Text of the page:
HEAT PUMPS? I fear they’ll end up as a minority sport for the well-to-do
Noisy. Ugly. Horribly pricey...
WHEN the Government announced details of a new scheme in late 2021, designed to turn our homes into oases of greenness, it did not hold back on how transforming it would be — mega transformative.
Boris Johnson, at the time in situ at No 10, was positively enthused. ‘As we clean up the way we heat our homes over the next decade,’ he said, ‘we are backing our brilliant innovators to make clean technology like heat pumps as cheap to buy and run as gas boilers, supporting thousands of green jobs.’
Kwasi Kwarteng, the then Business and Energy Secretary, wasn’t far behind in the enthusiasm stakes.
‘As the technology improves and costs plummet over the next decade,’ he trilled, ‘we expect low-carbon heating systems will become the obvious, affordable choice for consumers.’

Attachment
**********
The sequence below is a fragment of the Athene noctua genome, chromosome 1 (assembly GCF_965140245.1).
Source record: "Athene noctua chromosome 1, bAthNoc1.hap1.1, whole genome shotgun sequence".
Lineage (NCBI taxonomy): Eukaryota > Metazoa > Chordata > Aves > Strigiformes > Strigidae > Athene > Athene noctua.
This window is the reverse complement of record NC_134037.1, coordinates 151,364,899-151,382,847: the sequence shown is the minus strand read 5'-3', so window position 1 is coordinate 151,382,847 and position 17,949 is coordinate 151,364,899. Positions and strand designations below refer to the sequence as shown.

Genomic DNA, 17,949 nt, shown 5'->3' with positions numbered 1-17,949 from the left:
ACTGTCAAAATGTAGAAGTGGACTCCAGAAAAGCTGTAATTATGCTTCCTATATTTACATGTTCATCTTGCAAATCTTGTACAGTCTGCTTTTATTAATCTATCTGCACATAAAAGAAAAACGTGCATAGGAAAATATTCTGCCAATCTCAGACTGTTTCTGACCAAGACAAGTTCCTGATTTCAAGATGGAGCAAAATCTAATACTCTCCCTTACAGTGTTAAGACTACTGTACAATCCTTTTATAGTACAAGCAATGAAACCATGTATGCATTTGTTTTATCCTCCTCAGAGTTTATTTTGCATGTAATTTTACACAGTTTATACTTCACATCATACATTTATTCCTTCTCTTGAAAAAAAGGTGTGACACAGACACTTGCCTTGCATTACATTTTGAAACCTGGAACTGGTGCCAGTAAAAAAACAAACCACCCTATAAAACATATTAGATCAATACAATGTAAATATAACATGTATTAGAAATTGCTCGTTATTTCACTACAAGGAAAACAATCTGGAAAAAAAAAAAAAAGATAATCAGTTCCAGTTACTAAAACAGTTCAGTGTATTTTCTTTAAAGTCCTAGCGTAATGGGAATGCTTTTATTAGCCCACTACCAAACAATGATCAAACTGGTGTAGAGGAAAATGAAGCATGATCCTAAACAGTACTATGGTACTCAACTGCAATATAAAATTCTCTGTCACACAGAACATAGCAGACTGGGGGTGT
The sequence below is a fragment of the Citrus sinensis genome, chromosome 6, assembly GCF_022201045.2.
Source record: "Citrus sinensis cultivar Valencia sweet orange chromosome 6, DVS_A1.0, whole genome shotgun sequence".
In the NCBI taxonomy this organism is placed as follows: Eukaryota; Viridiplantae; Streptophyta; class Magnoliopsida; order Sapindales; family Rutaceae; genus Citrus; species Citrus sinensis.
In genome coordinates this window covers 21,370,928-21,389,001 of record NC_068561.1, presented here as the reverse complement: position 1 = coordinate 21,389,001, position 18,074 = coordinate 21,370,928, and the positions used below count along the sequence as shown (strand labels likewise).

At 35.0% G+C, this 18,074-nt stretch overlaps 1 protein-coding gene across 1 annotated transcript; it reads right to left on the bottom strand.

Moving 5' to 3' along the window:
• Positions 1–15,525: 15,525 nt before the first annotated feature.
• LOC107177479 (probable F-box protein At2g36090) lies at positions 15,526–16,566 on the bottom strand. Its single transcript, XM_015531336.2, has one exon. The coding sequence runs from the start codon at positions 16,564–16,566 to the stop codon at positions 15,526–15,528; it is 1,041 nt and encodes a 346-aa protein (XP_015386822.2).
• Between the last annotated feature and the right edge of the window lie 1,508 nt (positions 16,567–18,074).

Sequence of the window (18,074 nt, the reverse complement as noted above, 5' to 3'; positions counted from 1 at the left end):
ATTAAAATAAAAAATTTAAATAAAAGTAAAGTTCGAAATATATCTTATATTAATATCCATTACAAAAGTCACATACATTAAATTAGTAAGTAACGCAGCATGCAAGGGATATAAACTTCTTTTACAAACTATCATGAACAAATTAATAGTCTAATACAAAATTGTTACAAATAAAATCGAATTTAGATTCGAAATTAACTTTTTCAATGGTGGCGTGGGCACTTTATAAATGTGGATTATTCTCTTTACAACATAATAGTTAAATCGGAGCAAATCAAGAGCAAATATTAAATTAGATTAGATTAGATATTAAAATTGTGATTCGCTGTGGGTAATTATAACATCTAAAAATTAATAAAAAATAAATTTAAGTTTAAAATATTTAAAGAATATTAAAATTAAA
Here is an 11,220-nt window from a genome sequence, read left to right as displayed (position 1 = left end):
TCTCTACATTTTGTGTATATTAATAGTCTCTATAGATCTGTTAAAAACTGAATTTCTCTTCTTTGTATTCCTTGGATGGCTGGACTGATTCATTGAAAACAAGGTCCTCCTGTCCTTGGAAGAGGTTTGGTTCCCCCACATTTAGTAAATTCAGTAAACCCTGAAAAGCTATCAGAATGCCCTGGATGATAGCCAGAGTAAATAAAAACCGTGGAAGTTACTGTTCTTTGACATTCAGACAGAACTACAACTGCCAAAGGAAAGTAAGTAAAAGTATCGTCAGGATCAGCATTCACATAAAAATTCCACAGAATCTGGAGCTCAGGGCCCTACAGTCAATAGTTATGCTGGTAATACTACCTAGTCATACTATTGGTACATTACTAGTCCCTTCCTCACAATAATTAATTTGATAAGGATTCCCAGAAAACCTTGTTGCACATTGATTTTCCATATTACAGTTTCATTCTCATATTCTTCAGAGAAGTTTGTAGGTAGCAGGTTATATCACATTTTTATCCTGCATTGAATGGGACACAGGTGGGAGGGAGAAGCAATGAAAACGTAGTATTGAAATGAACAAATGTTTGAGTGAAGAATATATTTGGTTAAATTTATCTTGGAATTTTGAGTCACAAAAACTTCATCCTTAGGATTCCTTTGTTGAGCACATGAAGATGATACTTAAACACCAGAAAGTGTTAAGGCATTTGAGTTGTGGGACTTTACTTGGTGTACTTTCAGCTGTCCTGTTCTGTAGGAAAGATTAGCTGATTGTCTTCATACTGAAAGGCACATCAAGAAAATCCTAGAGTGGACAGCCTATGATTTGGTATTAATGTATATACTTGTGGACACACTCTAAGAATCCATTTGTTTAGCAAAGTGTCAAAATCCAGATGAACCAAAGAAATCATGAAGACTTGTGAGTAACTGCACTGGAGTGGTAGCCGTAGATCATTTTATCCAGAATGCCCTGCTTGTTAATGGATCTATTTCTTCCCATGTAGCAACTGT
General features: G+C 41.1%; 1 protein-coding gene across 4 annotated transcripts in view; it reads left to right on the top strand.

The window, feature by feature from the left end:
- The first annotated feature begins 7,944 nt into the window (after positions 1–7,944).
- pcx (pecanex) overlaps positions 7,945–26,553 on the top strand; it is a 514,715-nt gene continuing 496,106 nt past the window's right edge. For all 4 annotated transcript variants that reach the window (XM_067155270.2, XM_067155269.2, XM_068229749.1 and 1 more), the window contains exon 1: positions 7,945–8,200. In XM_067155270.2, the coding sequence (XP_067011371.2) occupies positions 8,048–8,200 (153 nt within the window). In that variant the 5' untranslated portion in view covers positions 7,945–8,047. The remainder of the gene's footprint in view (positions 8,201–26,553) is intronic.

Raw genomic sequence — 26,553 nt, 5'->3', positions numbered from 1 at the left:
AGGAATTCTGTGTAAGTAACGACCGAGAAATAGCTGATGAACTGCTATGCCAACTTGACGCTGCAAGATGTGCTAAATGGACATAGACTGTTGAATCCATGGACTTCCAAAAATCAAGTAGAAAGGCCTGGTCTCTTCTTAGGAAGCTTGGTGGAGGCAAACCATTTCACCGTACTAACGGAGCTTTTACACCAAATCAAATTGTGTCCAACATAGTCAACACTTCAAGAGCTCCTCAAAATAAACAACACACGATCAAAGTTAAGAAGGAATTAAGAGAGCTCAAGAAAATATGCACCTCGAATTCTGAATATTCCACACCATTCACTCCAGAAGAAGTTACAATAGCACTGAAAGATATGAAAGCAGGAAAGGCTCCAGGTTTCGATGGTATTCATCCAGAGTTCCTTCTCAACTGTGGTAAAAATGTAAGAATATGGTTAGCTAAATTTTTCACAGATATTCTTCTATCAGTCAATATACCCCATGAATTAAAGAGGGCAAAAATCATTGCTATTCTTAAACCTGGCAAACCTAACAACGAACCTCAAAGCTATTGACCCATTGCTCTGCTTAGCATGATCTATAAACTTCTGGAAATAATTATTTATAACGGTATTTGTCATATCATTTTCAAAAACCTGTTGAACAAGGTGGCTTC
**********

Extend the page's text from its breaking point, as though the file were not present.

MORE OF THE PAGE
Yet, as is often the way with Government initiatives designed by out- oftouch civil servants (no doubt working from home), the £450 million ‘ Boiler Upgrade Scheme’ (BUS) has so far flattered to deceive.
Indeed, it has been a monumental damp squib. So far, consumer take up has been modest (a kind description).
Of the £150 million of grants (issued in the form of vouchers) available in the current tax year, less than £50 million have been taken by homeowners.
Come the new tax year in April, a further £150 million of grants will be available, but any funding not used in the current tax year will be lost for ever. It will simply go back into the Treasury’s coffers.
Barring a modern-day miracle, the scheme will be more ‘ low grade’ than ‘upgrade’. It’s modest in scope ( so say the climate activists) — and even more modest in terms of take-up.
On the surface, the BUS looks attractive. Homeowners get a £5,000 grant if they replace their gas boiler with an environmentally friendly air source heat pump — £6,000 if a ground source heat pump is preferred. Yet air source pumps are unsightly (they sit on an outside wall and look like an air conditioning unit). They are also noisy as hell.